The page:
It is common for people living on the French-German border to hop over to buy items - or do their entire grocery shop - due to the potential cost savings and shorter travelling distances. These people are often known as ‘transfrontaliers’.
Popular towns include Saarbrücken, Kehl, Breisach, Neuenburg am Rhein, and Berg - all of which are located just a few kilometres from the border.
But which products are most likely to entice people across, even if shoppers do the rest of their shopping in French supermarkets? And are the savings really worthwhile? We take a look.
Daily products more or less the same
A major reason that many French people go to Germany for food shopping is because Germany has become particularly well-known for its discount stores.
This especially applies to the famous brand Lidl, but other discount groups include Penny, and Tedi. The latter is famous for its €1 products policy, and recently opened its first French store in Evreux (Normandy) in April 2022.
At the time, in a test between the two countries, French newspaper 20 Minutes compared several products from a Tedi in Strasbourg (Haut-Rhin, France); and one in Kehl, the German border town.
Coffee, eggs, toothpaste and rice cost less in France; but pasta, Emmental cheese, Nutella and tomatoes cost more.
Cheaper in France
- Coffee: €3.67 in France, versus €4.59 in Germany
- Eggs: €2.79 vs €3.29
- Toothpaste: €1.19 vs €2.95
- Rice: €1.95 vs €1.99
Cheaper in Germany
- Pasta: €0.99 in France, vs €0.79 in Germany
- Emmental cheese: €3.27 vs €1.59
- Nutella: €4.40 vs €3.99
- Tomatoes: €3.49 vs €2.19
Really worth it?
All in all, 20 Minutes found the equivalent German shopping trolley to be less than €5 cheaper (€27.97 compared to €32.65 in France). In some cases, these savings would be cancelled out by inflation and the fuel cost of the drive across the border.
However, the test did show that it may be more worthwhile to shop in Germany for dairy products such as yoghurt or cheese, or cheaper meat and wine. Yet, some people in France believe that the quality is significantly lower in Germany when compared to similar products in France.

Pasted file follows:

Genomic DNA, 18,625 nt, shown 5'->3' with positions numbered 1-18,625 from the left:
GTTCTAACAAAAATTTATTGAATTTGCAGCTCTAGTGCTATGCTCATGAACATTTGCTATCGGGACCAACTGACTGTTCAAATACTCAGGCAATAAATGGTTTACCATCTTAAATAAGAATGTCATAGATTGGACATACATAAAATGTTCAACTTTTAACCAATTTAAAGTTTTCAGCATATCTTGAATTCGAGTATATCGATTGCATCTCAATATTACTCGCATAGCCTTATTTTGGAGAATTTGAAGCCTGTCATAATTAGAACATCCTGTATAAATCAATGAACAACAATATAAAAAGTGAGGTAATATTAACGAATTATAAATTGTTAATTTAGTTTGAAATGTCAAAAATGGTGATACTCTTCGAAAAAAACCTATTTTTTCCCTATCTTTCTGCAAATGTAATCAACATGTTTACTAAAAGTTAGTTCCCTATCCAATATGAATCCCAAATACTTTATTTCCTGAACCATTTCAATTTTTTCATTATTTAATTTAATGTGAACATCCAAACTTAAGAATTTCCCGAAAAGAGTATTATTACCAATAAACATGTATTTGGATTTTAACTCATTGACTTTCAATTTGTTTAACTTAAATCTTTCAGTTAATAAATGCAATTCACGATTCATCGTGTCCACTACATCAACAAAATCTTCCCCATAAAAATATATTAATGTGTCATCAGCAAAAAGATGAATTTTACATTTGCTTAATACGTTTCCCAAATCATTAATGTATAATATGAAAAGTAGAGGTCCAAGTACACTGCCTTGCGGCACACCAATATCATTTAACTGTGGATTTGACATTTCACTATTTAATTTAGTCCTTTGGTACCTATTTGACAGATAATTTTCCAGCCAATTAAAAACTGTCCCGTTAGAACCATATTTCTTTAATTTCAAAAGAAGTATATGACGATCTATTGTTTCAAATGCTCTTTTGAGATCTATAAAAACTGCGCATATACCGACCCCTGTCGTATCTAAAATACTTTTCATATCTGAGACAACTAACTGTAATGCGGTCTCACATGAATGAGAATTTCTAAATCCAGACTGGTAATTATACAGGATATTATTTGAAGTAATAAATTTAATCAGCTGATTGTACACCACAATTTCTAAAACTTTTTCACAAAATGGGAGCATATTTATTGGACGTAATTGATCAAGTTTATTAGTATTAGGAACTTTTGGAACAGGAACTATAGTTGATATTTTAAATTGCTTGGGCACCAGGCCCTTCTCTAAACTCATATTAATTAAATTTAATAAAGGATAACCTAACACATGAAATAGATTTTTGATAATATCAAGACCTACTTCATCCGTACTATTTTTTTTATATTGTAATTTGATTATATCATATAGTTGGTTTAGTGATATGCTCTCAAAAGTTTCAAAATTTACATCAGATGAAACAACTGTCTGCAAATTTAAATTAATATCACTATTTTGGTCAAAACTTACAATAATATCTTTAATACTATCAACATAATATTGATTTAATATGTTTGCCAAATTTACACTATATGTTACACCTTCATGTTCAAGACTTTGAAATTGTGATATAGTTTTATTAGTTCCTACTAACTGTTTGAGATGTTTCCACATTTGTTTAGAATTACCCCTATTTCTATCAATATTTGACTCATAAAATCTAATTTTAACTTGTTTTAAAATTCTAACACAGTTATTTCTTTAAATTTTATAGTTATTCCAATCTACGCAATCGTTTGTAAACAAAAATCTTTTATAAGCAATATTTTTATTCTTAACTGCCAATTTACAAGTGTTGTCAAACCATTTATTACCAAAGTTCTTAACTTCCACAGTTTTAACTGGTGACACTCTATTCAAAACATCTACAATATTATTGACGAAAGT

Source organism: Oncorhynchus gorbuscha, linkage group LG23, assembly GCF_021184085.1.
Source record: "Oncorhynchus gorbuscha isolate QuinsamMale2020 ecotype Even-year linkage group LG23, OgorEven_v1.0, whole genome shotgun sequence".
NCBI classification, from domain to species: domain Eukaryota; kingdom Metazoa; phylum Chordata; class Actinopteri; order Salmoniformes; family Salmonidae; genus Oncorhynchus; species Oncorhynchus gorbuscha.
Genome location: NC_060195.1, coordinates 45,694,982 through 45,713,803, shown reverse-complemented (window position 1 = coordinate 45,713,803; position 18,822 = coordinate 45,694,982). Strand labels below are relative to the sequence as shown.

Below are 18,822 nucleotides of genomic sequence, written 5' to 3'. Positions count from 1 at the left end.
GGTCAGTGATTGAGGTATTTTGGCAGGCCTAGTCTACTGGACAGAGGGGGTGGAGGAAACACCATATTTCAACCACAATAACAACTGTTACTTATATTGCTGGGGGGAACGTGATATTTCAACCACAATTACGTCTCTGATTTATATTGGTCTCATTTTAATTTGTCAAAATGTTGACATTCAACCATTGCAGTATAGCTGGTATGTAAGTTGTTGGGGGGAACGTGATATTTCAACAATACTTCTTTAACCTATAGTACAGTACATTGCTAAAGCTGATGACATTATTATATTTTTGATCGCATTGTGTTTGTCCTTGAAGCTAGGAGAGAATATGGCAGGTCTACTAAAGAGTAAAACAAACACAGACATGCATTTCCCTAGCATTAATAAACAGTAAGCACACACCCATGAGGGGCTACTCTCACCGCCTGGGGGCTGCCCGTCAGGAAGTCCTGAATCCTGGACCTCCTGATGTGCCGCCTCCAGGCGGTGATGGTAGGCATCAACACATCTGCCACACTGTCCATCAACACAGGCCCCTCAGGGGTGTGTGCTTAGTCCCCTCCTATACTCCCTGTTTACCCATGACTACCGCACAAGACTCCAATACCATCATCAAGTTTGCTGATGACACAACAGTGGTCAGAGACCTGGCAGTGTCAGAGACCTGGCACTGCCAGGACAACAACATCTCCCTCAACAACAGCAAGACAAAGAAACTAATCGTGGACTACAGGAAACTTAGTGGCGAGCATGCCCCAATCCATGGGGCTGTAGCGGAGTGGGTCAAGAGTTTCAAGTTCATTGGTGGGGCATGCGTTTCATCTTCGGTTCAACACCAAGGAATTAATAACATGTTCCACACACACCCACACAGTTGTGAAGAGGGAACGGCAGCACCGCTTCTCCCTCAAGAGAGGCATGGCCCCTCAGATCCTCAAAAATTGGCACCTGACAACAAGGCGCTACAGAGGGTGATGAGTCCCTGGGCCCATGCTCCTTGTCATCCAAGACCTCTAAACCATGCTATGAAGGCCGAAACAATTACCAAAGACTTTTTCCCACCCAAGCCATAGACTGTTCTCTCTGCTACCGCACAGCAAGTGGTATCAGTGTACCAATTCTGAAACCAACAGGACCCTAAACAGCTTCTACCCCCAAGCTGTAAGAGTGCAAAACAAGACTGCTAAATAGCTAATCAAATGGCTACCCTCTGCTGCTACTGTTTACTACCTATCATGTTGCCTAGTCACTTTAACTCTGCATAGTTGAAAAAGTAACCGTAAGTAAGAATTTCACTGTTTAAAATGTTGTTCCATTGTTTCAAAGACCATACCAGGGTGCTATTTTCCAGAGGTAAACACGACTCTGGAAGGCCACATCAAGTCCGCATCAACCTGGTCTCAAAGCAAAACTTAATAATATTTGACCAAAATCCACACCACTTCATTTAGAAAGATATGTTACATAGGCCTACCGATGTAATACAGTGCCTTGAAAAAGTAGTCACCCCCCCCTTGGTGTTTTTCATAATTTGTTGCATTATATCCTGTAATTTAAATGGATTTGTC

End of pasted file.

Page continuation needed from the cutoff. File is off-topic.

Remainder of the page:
Germany may also offer other types of deals. For instance, a small percentage of people in France may prefer to buy yoghurts individually, if they are only sold in multipacks in France.
Some transfrontaliers may also consider it worthwhile to drive to Germany for its wider range of certain products, such as Milka chocolates or Haribo sweets.
Non-food and vegan products are a bargain
Some non-food items are significantly less expensive in Germany in comparison to France, including household items, cosmetics, and nappies.
Toilet paper is another product that is typically much less expensive in Germany than in France; 20 Minutes reported packs at €6.19 in France compared to €3.45 for their equivalent in Germany.
However, the major price difference reported is for cosmetic products, mainly due to the origin and components of the items. For example, nearly every product sold is made in Germany or Switzerland, which cuts prices. Brands include Weleda, Balea, and Dr. Hauschka.
To test this theory, in May, reporters from newspaper FranceInfo followed French shopper Alain Bohn to Germany. Mr Bohn typically makes one trip every two months. He fills his shopping trolley with food, household, and cosmetic products.
He also visits Rossmann, a German chemist chain. During the test, he was seen buying €0.50 toothpaste, €0.75 shampoo, and nappies at €10.99 (in comparison to French nappy prices that range from €12 to €15 per pack).
All in all, Mr Bohn spent €161 for an average shopping trolley, which worked out at €50 less than the equivalent French trolley, the report stated. The difference mainly came from household cleaning and hygiene items.
In this way, Mr Bohn saves €500 a year on average, FranceInfo said.
Vegans may also benefit from crossing the border, as many supermarkets in Germany have a wider selection of vegan products. Actu Strasbourg followed a French shopper looking for vegan bargains.
“I would say there is a difference of around €1 for plant-based steaks for instance,” the shopper said.
Cigarettes are also cheaper…
Cigarettes are still considerably cheaper in Germany.
In the first quarter of 2023, a pack of cigarettes cost an estimated €8 on average, according to Statista. This is around €2.5 less than the average French price.
Some products may cost up to 50% less.
For example, one 20-pack box of Winston Red cost €55 in Germany, versus €103 in France; and one 120g box of Winston rolling tobacco cost €48 in Germany and €70.50 in France, reported Luxembourg newspaper Les Frontaliers in January 2022.
The margin is expected to lower over the years, however, as Germany has already announced the price of cigarettes will gradually increase between now and 2026.
Petrol and alcohol not popular
Last are petrol and alcohol, but these typically do not tempt people across the border, as prices are usually similar - or even more expensive - in Germany.
When it comes to petrol, Euro 95 and diesel were reported to be just three and five cents cheaper per litre, respectively, in Germany. GPL was even three cents higher in Germany, show figures compiled on October 30 by stock market expert website Cargopedia.
Some alcohol is even considerably more expensive in Germany.
A one-litre bottle of Johnny Walker was reported to cost €28.54 in Germany, compared to €21.41 in France; while one Moët and Chandon champagne bottle was found to be €4 less expensive in France (€32.59 vs €36.89).